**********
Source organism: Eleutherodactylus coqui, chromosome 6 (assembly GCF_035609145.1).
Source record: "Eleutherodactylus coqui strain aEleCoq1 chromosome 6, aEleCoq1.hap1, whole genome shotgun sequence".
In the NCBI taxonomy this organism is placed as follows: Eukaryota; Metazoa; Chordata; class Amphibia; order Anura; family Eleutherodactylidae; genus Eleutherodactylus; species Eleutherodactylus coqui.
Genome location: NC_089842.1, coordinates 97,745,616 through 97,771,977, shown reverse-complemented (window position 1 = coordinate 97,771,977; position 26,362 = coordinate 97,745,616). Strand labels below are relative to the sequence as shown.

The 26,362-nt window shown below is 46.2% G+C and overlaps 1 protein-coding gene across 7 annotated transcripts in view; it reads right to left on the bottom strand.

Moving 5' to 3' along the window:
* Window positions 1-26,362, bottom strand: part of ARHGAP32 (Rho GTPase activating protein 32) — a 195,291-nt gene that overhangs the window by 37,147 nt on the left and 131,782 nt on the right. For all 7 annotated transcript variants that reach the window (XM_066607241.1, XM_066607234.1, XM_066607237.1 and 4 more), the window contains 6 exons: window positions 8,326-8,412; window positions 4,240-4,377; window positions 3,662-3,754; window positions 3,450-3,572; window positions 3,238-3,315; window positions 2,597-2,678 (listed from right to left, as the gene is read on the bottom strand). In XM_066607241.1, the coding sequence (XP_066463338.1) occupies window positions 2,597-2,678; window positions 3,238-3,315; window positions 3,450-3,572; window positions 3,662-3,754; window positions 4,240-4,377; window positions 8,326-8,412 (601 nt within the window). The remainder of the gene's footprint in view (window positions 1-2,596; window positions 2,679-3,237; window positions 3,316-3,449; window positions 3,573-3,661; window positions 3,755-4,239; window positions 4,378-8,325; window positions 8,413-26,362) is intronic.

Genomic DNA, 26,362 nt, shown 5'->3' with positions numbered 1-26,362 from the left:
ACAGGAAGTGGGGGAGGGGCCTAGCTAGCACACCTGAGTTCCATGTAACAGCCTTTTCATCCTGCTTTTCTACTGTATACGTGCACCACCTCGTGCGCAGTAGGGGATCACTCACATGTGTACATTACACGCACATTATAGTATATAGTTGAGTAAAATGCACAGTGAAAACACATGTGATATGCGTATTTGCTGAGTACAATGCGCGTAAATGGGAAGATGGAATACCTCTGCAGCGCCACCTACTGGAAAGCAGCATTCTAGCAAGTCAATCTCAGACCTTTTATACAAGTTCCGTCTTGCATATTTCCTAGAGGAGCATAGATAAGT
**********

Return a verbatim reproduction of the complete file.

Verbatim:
Source organism: Eleutherodactylus coqui, chromosome 6 (assembly GCF_035609145.1).
Source record: "Eleutherodactylus coqui strain aEleCoq1 chromosome 6, aEleCoq1.hap1, whole genome shotgun sequence".
In the NCBI taxonomy this organism is placed as follows: Eukaryota; Metazoa; Chordata; class Amphibia; order Anura; family Eleutherodactylidae; genus Eleutherodactylus; species Eleutherodactylus coqui.
Genome location: NC_089842.1, coordinates 97,745,616 through 97,771,977, shown reverse-complemented (window position 1 = coordinate 97,771,977; position 26,362 = coordinate 97,745,616). Strand labels below are relative to the sequence as shown.

The 26,362-nt window shown below is 46.2% G+C and overlaps 1 protein-coding gene across 7 annotated transcripts in view; it reads right to left on the bottom strand.

Moving 5' to 3' along the window:
* Window positions 1-26,362, bottom strand: part of ARHGAP32 (Rho GTPase activating protein 32) — a 195,291-nt gene that overhangs the window by 37,147 nt on the left and 131,782 nt on the right. For all 7 annotated transcript variants that reach the window (XM_066607241.1, XM_066607234.1, XM_066607237.1 and 4 more), the window contains 6 exons: window positions 8,326-8,412; window positions 4,240-4,377; window positions 3,662-3,754; window positions 3,450-3,572; window positions 3,238-3,315; window positions 2,597-2,678 (listed from right to left, as the gene is read on the bottom strand). In XM_066607241.1, the coding sequence (XP_066463338.1) occupies window positions 2,597-2,678; window positions 3,238-3,315; window positions 3,450-3,572; window positions 3,662-3,754; window positions 4,240-4,377; window positions 8,326-8,412 (601 nt within the window). The remainder of the gene's footprint in view (window positions 1-2,596; window positions 2,679-3,237; window positions 3,316-3,449; window positions 3,573-3,661; window positions 3,755-4,239; window positions 4,378-8,325; window positions 8,413-26,362) is intronic.

Genomic DNA, 26,362 nt, shown 5'->3' with positions numbered 1-26,362 from the left:
ACAGGAAGTGGGGGAGGGGCCTAGCTAGCACACCTGAGTTCCATGTAACAGCCTTTTCATCCTGCTTTTCTACTGTATACGTGCACCACCTCGTGCGCAGTAGGGGATCACTCACATGTGTACATTACACGCACATTATAGTATATAGTTGAGTAAAATGCACAGTGAAAACACATGTGATATGCGTATTTGCTGAGTACAATGCGCGTAAATGGGAAGATGGAATACCTCTGCAGCGCCACCTACTGGAAAGCAGCATTCTAGCAAGTCAATCTCAGACCTTTTATACAAGTTCCGTCTTGCATATTTCCTAGAGGAGCATAGATAAGT